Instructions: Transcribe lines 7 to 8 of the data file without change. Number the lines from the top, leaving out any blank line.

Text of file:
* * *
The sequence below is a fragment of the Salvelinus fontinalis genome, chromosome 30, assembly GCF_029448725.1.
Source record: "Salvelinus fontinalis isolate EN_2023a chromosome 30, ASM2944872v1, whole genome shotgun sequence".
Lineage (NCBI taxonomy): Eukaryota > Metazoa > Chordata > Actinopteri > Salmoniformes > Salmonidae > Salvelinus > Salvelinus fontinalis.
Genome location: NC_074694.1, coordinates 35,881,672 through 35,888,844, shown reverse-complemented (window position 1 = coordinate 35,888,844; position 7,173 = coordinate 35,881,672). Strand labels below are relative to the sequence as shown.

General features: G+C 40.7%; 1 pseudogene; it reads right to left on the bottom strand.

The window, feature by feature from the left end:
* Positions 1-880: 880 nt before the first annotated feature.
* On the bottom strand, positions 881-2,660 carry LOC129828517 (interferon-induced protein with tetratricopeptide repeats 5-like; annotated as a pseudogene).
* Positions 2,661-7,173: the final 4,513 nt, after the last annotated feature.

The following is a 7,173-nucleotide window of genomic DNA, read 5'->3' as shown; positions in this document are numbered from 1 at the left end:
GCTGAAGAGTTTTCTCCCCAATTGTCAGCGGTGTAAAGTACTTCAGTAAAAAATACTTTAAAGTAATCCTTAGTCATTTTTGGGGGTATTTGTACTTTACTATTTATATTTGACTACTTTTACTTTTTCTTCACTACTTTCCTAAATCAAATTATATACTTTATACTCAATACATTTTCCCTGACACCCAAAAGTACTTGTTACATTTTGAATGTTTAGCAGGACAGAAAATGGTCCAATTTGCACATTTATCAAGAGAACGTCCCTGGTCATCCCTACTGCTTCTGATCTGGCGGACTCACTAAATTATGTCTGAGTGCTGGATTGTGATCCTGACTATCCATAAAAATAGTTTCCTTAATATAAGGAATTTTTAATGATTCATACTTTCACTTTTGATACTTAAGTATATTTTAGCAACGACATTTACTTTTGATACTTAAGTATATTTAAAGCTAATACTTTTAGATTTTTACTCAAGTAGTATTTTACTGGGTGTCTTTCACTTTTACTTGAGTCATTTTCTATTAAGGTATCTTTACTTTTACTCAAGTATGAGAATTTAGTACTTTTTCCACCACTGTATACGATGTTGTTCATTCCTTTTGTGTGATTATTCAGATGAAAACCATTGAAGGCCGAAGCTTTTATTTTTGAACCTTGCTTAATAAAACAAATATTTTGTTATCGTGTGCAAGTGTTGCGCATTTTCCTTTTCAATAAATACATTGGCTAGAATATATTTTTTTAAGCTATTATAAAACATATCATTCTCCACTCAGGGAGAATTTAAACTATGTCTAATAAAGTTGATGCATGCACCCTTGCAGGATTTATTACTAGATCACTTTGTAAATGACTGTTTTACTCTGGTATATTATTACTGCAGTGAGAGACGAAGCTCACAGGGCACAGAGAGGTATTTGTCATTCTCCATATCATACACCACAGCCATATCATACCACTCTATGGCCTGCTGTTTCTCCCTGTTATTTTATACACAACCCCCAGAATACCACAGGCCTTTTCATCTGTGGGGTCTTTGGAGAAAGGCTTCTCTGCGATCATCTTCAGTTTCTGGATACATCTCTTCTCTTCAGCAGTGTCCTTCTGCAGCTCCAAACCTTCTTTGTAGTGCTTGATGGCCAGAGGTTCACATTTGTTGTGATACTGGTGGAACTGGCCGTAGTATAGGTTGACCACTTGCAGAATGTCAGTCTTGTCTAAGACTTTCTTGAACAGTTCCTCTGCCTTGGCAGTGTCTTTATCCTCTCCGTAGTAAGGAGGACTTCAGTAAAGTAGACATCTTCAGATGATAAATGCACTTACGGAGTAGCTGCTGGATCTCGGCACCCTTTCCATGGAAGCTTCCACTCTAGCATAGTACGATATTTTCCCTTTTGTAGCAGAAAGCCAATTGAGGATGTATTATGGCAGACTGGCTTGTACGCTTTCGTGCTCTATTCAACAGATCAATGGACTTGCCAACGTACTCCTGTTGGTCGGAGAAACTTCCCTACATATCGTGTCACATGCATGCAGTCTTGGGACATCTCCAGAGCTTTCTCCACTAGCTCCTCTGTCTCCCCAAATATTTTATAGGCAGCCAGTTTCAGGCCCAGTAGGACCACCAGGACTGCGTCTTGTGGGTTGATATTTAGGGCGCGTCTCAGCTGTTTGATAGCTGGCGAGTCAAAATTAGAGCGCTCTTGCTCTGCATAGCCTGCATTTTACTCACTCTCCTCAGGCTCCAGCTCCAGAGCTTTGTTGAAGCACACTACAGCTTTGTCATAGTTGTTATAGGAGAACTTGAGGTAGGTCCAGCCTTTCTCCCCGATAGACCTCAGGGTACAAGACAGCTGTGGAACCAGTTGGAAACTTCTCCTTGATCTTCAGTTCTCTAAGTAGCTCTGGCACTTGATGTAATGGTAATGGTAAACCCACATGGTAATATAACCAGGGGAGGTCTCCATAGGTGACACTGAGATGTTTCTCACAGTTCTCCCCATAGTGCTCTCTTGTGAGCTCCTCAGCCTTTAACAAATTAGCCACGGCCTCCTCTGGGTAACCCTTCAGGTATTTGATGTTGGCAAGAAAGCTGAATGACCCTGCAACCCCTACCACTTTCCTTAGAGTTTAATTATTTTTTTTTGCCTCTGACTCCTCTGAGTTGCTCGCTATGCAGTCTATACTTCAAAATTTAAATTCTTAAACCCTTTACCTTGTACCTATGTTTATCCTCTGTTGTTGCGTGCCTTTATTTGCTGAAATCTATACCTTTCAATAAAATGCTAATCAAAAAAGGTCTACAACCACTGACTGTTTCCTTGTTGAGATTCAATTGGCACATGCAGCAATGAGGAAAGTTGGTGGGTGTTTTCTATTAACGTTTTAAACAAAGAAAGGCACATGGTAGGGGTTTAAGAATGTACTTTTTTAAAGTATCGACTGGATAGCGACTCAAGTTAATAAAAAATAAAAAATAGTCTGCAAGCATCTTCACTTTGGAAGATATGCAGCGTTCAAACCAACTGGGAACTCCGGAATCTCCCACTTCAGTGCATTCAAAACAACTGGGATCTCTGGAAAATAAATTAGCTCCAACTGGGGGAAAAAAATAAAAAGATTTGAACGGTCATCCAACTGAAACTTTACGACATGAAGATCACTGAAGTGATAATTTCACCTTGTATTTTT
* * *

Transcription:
* Positions 1-880: 880 nt before the first annotated feature.
* On the bottom strand, positions 881-2,660 carry LOC129828517 (interferon-induced protein with tetratricopeptide repeats 5-like; annotated as a pseudogene).